As of late March 2020, the 2019 novel coronavirus (COVID-19) had caused more than 20,000 deaths worldwide and forced millions of people into mandatory isolation, resulting in major challenges to the global economy. COVID-19 invades human lung cells and uses the ribosomes in those cells as factories to rapidly synthesize proteins for viral replication. These cause the death of lung cells and damage to the lung tissue. The replicated viruses are then released from dead cells into the mucus, the bloodstream, and through the digestive system. These viruses lead to the failure of lungs, livers and other organs and finally to the deaths of infected patients.
Compared with its relatives SARS and MERS, COVID-19 has spread more rapidly. These coronaviruses invade lung cells by attaching their spike-like surface proteins to the cells’ ACE2 receptor. COVID-19 mutates its spike-like proteins so that it has a stronger binding capability. This explains why COVID-19 can infect people faster than either SARS or MERS. In addition, people infected by COVID-19 may not show any symptoms in the first 14 days, however, they can still pass the virus to other people. This makes detecting and treating COVID-19 even more challenging.
While vaccines are being tested in clinical trials to trigger the human body to generate antibodies for combating COVID-19, vaccine development is expensive and time-consuming. An economic and efficient therapeutic strategy is to repurpose existing drugs. That requires understanding these three steps, which are essential for the rapid replication of COVID-19 in human cells:
- COVID-19 enters lung cells through the respiratory tract
- The synthesis of viral RNA in lung cells begins
- Polyproteins encoded by viral RNA are cleaved into individual functional units for virus replication and packaging
Computational Platform Improves the Search for an Inhibitor
The international scientific community is in a race to develop antiviral agents for targeting these steps to inhibit the rapid replication of COVID-19. For example, Arbidol and Remdesivir are in clinical trials to test their ability to prevent viral entry into host cells and inhibit RNA synthesis, respectively. However, these antiviral agents have relatively low binding affinity with their targets.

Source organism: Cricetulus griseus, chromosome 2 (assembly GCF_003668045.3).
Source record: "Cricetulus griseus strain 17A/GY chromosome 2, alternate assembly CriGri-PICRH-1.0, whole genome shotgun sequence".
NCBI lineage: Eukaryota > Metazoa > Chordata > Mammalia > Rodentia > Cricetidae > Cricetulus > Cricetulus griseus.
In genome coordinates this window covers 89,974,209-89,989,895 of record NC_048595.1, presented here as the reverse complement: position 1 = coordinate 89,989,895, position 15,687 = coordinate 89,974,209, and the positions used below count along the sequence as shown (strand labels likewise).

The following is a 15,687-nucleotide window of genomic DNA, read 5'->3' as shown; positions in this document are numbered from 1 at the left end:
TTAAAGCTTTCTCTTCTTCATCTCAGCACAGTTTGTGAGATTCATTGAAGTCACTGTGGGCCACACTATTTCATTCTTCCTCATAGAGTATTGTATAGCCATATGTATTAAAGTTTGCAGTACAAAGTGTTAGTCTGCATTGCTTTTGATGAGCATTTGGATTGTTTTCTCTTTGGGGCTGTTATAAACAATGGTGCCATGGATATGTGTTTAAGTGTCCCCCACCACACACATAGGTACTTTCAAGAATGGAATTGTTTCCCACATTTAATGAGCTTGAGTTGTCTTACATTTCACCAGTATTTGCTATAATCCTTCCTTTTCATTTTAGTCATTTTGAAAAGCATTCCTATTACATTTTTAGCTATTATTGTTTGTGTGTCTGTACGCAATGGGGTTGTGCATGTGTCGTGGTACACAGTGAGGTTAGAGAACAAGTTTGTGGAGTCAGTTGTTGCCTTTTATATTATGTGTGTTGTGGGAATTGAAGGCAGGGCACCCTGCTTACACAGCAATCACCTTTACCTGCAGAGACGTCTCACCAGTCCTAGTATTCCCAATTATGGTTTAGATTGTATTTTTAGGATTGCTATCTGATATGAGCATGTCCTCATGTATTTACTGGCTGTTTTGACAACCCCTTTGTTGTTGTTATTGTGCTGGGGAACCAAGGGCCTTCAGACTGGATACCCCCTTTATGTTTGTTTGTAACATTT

Inspired by Villanova University’s values of Veritas, Unitas, and Caritas, my Chemical and Biological Engineering research group has implemented its computational platforms to identify FDA-approved drugs that can inhibit the viral protease 3C-like protease (3CLpro) that is essential for the cleavage of viral polyprotein for COVID-19 replication. Our computational platform can identify small molecule inhibitors for protein targets causing diseases, significantly accelerating pace of the drug discovery and reducing costs.
The success of this platform was evidenced by a recent project in which our group successfully identified two natural products from green coffee beans to inhibit Fosfomycin-resistant Listeria monocytogenes, a deadly foodborne pathogen that causes the high-mortality disease Listeriosis. The results from the Listeria project—"Synergistic Effect of Chlorogenic Acid and Caffeic Acid with Fosfomycin on Growth Inhibition of a Resistant Listeria monocytogenes Strain”—were recently published and selected as the cover image story in ACS Omega, an impactful journal of the American Chemical Society. In addition, Villanova University filed a provisional patent for the work, and PhD students Tianhua Zhai (2nd year) and Betty Zhang (3rd year) were awarded first prize for their contribution to this project in the College’s Engineers Week Graduate Poster Competition. They also presented their research during the Biomedical Engineering Society’s 2019 conference in Philadelphia.
Applying the Platform to COVID-19
Once we learned of COVID-19 and recognized it as a global health challenge, our research group immediately went to work applying our computational platform. COVID-19’s replication in the human body heavily depends on its proteases, which play an essential role in the cleavage of virus proteins and the assembly of the viral shell. Fortunately, the structure of the main protease 3CLpro has been published and it can be a key drug target against the virus. Zhai and Zhang investigated the structure of 3CLp at the atom level and identified key inhibitor binding pockets, after which a deep virtual drug screening was performed on the computational platform. Fortunately, 13 potential small-molecule inhibitors have been identified for 3CLp from the FDA-approved drugs. In addition, our group also studied the common structures shared by all known antivirus agents against 3CLpro. The 13 drug candidates and the common drug structures may provide useful information for further clinical experiments. We are reaching out to international scholars for potential collaborations to combat the COVID-19 pandemic.